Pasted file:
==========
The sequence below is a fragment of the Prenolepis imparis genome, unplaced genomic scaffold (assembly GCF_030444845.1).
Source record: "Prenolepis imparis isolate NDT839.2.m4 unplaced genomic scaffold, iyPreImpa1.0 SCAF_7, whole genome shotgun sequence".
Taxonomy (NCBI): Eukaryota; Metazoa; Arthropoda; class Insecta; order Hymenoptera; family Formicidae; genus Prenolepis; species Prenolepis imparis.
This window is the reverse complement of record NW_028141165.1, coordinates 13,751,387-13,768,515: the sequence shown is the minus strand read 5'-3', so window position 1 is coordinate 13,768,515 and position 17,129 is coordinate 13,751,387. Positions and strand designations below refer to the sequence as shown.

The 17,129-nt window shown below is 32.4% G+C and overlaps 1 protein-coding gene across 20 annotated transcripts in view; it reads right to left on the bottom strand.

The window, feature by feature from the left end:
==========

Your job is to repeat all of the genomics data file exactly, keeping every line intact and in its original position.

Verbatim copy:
The sequence below is a fragment of the Prenolepis imparis genome, unplaced genomic scaffold (assembly GCF_030444845.1).
Source record: "Prenolepis imparis isolate NDT839.2.m4 unplaced genomic scaffold, iyPreImpa1.0 SCAF_7, whole genome shotgun sequence".
Taxonomy (NCBI): Eukaryota; Metazoa; Arthropoda; class Insecta; order Hymenoptera; family Formicidae; genus Prenolepis; species Prenolepis imparis.
This window is the reverse complement of record NW_028141165.1, coordinates 13,751,387-13,768,515: the sequence shown is the minus strand read 5'-3', so window position 1 is coordinate 13,768,515 and position 17,129 is coordinate 13,751,387. Positions and strand designations below refer to the sequence as shown.

The 17,129-nt window shown below is 32.4% G+C and overlaps 1 protein-coding gene across 20 annotated transcripts in view; it reads right to left on the bottom strand.

The window, feature by feature from the left end: